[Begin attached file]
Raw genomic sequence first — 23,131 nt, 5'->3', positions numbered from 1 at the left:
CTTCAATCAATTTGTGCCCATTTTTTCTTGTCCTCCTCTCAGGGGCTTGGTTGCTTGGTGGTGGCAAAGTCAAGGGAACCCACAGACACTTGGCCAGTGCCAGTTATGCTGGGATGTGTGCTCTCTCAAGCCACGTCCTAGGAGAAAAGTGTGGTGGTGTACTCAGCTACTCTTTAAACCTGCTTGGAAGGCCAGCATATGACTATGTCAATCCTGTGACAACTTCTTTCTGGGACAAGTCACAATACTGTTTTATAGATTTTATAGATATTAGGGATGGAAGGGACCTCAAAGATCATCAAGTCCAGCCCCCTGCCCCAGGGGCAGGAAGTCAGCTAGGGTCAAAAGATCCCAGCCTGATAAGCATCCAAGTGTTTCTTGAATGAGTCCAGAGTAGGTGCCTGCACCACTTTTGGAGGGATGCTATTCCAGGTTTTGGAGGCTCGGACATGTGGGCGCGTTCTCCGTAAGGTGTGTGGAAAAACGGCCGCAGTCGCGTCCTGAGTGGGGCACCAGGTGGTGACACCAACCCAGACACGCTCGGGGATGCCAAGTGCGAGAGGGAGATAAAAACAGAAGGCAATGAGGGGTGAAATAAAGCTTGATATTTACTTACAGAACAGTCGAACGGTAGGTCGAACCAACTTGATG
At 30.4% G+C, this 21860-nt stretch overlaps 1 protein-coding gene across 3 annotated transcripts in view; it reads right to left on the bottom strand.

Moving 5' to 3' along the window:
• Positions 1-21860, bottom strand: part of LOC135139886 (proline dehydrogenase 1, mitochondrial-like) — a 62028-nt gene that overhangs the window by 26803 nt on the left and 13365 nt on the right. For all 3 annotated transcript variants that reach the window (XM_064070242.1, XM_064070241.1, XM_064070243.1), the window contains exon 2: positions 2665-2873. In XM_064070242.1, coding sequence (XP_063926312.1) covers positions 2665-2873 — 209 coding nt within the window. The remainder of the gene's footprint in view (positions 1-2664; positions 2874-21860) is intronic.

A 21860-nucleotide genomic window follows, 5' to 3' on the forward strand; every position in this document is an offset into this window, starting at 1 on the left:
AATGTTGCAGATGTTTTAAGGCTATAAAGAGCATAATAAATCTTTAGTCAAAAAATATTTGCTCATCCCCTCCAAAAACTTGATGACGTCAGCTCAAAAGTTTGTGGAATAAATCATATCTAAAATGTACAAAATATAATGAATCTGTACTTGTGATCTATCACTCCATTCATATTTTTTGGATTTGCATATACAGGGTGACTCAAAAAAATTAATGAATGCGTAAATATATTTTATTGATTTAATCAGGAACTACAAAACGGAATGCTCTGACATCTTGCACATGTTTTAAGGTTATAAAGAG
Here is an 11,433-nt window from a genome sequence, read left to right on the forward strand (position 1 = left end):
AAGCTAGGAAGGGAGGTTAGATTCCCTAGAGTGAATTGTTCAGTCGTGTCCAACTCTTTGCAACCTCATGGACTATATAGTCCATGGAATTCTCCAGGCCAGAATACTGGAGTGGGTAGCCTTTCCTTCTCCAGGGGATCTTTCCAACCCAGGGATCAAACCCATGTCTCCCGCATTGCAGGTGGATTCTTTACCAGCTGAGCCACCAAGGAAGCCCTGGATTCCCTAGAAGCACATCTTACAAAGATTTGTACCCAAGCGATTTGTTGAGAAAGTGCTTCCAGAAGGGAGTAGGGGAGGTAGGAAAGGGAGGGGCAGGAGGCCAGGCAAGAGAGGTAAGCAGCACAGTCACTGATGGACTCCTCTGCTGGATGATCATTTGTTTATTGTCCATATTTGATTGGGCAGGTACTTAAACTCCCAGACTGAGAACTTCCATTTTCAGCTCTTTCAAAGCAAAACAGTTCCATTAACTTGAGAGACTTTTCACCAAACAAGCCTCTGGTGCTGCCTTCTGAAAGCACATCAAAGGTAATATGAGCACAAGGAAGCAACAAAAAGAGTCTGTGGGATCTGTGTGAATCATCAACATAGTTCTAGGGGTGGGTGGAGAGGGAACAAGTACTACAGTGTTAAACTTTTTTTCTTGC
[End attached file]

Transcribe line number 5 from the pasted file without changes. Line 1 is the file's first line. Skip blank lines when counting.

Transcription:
• Positions 1-21860, bottom strand: part of LOC135139886 (proline dehydrogenase 1, mitochondrial-like) — a 62028-nt gene that overhangs the window by 26803 nt on the left and 13365 nt on the right. For all 3 annotated transcript variants that reach the window (XM_064070242.1, XM_064070241.1, XM_064070243.1), the window contains exon 2: positions 2665-2873. In XM_064070242.1, coding sequence (XP_063926312.1) covers positions 2665-2873 — 209 coding nt within the window. The remainder of the gene's footprint in view (positions 1-2664; positions 2874-21860) is intronic.